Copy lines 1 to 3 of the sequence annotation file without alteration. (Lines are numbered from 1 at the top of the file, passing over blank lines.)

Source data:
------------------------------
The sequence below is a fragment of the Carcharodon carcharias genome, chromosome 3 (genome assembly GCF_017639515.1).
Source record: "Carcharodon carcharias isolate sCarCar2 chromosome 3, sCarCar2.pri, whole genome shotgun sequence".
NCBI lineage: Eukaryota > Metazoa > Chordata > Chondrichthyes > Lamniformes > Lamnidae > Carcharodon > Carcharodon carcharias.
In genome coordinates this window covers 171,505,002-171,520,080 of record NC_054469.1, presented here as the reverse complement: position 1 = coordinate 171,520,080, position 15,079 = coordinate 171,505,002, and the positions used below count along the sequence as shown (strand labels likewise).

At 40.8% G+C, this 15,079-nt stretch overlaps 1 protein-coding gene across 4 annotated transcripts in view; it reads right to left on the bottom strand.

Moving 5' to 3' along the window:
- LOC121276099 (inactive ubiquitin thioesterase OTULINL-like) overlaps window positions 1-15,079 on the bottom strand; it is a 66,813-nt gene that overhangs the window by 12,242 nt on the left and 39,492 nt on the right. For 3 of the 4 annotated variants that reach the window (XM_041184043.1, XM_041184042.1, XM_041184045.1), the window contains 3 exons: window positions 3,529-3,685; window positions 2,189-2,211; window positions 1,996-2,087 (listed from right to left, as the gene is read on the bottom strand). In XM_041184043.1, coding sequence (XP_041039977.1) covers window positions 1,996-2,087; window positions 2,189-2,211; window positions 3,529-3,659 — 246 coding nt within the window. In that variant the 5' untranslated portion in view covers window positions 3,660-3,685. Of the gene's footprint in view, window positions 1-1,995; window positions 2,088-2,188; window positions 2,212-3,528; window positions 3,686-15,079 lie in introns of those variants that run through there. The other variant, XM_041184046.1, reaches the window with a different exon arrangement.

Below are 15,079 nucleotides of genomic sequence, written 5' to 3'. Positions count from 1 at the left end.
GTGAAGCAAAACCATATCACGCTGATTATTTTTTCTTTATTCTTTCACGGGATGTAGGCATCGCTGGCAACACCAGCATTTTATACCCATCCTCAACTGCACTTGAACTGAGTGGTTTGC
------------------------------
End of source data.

The sequence below is a fragment of the Carcharodon carcharias genome, chromosome 3 (genome assembly GCF_017639515.1).
Source record: "Carcharodon carcharias isolate sCarCar2 chromosome 3, sCarCar2.pri, whole genome shotgun sequence".
NCBI lineage: Eukaryota > Metazoa > Chordata > Chondrichthyes > Lamniformes > Lamnidae > Carcharodon > Carcharodon carcharias.